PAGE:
New Zealand Olympic rower Robbie Manson may not be as well known as Michael Sam, Jason Collins, Robbie Rogers, Ian Thorpe or Tom Daley, but his coming out publicly as gay is just as important for other gay athletes who may be currently struggling about the idea of coming out due to fear of rejection. In a blog penned for Outsports on Tuesday, Manson shared his coming out story and what he has learned about himself.
Like so many others who struggle with identity and dealing with their sexuality, Manson says he knew he was different from an early age and tried to hide it by becoming very quiet and shy. His fear was that someone might discover that he was gay and it wasn’t something he was ready to deal with at an early age. By turning to rowing at the age of 16, he felt he was further hiding his dark secret. He felt by being an athlete, no one would ever suspect he was gay. In part, he trying to convince himself that he wasn’t what he knew deep down inside that he was.
“I thought that I would be inadequate if I was gay,” He wrote. “That people would treat me differently. If anyone mentioned anything or anyone ‘gay,’ I would feel desperately uncomfortable, like I had to escape to avoid them seeing that I was bright red. I was so scared. I felt like I would implode.”
Manson quickly learned that the way he thought people would look at him if they found out he was gay was just in his head. The “scariest decision” of his life to come out as gay just two years ago turned into something very positive and led him to learn so much about who he is and how he is perceived.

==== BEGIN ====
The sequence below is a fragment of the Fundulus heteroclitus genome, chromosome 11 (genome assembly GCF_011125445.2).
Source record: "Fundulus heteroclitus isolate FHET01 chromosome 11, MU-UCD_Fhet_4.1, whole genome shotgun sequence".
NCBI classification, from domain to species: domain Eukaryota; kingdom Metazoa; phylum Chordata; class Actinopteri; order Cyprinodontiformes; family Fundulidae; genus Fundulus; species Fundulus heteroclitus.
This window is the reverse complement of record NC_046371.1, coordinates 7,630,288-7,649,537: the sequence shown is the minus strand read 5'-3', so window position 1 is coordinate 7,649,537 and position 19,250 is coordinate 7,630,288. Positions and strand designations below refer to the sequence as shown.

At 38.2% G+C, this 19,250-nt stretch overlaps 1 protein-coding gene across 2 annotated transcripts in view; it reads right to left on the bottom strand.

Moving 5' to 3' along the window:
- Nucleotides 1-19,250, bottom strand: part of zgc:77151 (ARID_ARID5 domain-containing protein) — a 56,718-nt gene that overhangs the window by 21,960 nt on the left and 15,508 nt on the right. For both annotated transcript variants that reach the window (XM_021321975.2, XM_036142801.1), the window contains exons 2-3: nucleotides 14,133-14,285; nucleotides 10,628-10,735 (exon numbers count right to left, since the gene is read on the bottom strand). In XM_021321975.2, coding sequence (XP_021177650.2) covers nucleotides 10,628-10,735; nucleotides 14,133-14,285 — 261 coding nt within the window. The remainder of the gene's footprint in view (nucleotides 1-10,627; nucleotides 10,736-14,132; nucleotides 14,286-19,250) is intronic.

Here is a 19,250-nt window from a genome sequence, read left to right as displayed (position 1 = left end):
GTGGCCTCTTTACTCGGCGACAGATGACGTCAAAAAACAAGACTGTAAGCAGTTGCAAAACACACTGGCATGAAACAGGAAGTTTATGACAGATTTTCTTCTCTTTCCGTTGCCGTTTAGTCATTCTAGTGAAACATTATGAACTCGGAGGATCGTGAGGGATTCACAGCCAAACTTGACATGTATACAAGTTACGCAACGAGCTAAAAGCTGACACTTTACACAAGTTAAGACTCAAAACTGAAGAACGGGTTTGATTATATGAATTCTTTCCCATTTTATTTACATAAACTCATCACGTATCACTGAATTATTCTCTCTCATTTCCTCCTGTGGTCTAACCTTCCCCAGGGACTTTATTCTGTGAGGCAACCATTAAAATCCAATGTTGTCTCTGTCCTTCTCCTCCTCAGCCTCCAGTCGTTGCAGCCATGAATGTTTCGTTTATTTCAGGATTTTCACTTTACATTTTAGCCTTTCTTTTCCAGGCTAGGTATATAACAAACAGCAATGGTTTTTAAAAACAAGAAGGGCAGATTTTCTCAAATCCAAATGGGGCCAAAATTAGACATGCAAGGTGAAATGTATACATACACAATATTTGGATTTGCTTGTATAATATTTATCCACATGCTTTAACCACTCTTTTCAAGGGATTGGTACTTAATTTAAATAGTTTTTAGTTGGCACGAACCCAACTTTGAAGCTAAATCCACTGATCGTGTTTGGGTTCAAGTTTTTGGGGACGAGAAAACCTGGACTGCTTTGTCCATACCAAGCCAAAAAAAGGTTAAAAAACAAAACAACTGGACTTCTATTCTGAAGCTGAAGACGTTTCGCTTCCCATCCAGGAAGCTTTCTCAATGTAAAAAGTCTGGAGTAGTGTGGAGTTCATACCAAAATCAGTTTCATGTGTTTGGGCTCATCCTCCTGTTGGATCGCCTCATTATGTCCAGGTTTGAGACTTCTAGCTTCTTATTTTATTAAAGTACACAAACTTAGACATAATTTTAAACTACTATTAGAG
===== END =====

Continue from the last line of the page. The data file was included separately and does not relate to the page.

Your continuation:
“I have learned so much about myself and what it means to be gay over the past couple of years, and also what it means to be gay in a competitive sporting environment. And it’s all been hugely positive.”
By sharing his story, Manson hopes to help others who compete in sports not be afraid or even hate themselves for being gay. He also wants to inspire, which is why public figures coming out as gay is news and will continue to be important. As long as acceptance is still a struggle for many LGBT youth and athletes, stories like the one shared by Robbie Manson will need to be shared. In ending he writes:
“There are already a lot of great gay sporting role models, and a lot who have achieved far more than I have, but I hope that my story can add something to what is already out there. To show other people who might be struggling with their sexuality, not only that it’s ok to be gay, but it’s a good thing, and it won’t change who you are or limit what you can achieve. At the end of the day, it’s only one of the many things that define me as a person.”